April 19, 2012
By Matt Gallagher, Red Herring
Using Internet and other technology, Everyone Counts reinvents the cast of the ballot. The company strives to bring elections to any Internet device or phone to make voting as easy as Facebook. And it works. When the State of Oregon used Everyone Counts to make it possible to vote from an iPad, voter participation went up 1,500 percent. When the Swindon Borough Council in the UK conducted an independent poll of the 2007 election facilitated by Everyone Counts’ software, 25 percent of participants voted online, and 35 percent of those who did said they wouldn’t have voted otherwise.
The company delivers an SAAS voting platform that allows voters to independently cast votes via any computer or Internet connection, any phone whether mobile or landline, or email or fax for regions that lack sufficient legislation for online voting.
Everyone Counts also enables voting precincts to establish secure voting units using iPads, notebooks and PCs, much cheaper than the $7,000 electronic voting machines typically used that only have a shelf-life of 10 years. Plus, governments also have the option to then use the devices in schools and libraries when elections aren’t being held.
The company’s solutions save governments typically 30 to 50 percent, and can be quickly established, sometimes in as little as a few days. When a company serving El Paso County in Colorado failed to meet compliance standards, Everyone Counts provided a solution in less than two days. The company regularly organizes special elections in 30 to 60 days.
Security is naturally a concern. From the beginning of its inception, Everyone Counts formed a team of both election experts and IT security and Internet specialists to ensure the systems met the highest security standards. The systems are protected through multiple security levels, including military encryption for every ballot and ballot box, meeting the highest security standards required by banks or top secret government sites.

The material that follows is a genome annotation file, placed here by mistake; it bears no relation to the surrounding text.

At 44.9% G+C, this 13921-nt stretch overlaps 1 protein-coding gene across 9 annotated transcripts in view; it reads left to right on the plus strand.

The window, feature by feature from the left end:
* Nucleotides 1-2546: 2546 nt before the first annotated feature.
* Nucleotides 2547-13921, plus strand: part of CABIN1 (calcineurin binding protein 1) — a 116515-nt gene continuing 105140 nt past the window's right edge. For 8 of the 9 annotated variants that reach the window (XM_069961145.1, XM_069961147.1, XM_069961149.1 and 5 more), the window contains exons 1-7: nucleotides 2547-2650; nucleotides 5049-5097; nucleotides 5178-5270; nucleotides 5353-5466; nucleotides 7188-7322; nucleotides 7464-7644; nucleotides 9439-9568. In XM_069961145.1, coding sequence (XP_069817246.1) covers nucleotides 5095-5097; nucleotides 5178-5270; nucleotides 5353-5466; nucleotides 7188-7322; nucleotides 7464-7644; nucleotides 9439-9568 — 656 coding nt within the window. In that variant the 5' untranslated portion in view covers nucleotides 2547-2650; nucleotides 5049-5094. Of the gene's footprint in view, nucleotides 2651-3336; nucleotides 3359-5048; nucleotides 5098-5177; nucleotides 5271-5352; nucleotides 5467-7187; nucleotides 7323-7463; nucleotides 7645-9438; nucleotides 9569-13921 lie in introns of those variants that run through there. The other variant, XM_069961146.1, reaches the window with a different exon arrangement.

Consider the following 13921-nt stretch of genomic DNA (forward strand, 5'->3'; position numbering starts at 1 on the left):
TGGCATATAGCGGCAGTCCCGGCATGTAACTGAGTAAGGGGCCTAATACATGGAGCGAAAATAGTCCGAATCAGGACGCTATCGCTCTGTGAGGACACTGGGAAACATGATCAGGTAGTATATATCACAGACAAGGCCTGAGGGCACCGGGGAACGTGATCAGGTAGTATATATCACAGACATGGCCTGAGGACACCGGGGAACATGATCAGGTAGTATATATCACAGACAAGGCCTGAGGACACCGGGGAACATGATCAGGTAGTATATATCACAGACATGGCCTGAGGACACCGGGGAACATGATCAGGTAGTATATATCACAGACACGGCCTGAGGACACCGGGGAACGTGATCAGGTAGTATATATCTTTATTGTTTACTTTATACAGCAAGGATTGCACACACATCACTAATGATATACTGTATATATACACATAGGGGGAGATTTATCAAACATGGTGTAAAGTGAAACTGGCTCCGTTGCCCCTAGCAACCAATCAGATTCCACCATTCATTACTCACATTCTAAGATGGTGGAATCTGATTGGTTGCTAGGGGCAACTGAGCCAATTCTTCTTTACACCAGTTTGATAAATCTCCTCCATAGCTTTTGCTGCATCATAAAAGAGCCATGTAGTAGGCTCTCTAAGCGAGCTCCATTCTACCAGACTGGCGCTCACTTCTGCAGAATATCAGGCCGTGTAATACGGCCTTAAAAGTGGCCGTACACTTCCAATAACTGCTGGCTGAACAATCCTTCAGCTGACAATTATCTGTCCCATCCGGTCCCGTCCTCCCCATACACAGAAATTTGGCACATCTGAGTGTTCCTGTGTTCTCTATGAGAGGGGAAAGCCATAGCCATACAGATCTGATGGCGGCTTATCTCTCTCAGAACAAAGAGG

"Governments adopt more slowly than others, and that has helped us to refine really state of the art solutions,” said Lori Steele, CEO of Everyone Counts. “There’s no reason everyone shouldn’t have the ability to use state of the art online systems.”
The company’s systems have been audited by PWC, Deloitte, as well as multiple divisions of the Department of Defense. Though governments had been slow to adopt the technology, business is rapidly picking up as the technology and the integrity of the security becomes more accepted. The company currently is running 70 percent of the SAAS election procurements in the US, including three full states and the largest counties in another four states.
The company’s customers include Oregon; Florida; Washington; Denver, Colorado; West Virginia; City of Chicago, Cook County, Illinois; El Paso County, Colorado; Utah, New South Wales, Australia, and the Academy of Motion Picture Arts and Sciences. The company will be the exclusive electronic voting system for the Academy Awards in 2013.
It was the flexibility of the technology that proved to be its biggest selling point, stated Steve Trout, state election director for Oregon, which implemented the company’s machines.
“The Everyone Counts system will work with many different pieces of hardware which is very beneficial since many people that have special needs have their own assistive devices on their own computer systems,” Trout said. “With the E1C solution people can mark their ballots using whatever tools they have on their own, or they can use a tablet, laptop or personal computer provided by election officials which gives us more flexibility. We have learned that there is not a one size fits all solution for voters with special needs and the E1C solution allows us to use many different pieces of hardware to serve their needs instead of relying on just one.”
Steele sees the Presidential election of 2012 as the tipping point, and foresees massive adoption of the platform in the next two to four years. Steele noted that 20 percent of US voters voted through registered mail in 2004, and 35 percent in 2008, with larger percentages projected for 2012 and beyond. Steele thinks the company’s technology could be handling half of that amount by 2016.
“I think we’ll be that seven year overnight success,” Steele joked. “It’s been a long hard battle, but things are turning our way.”
As SAAS election solutions begin to catch on, the company’s greatest concern is that governments understand the risks involved, Steele said. Everyone Counts is the only company with 100 percent accuracy, while all of its competitors have experienced failure of some kind along the way, she added.
“Not just anyone can do this,” Steele said. “As governments realize that SAAS online models work, we need them to remember that experience and the highest integrity in solutions are required. Voting is too important. We no longer see a barrier to adoption, but we need to work to remain the industry leader.”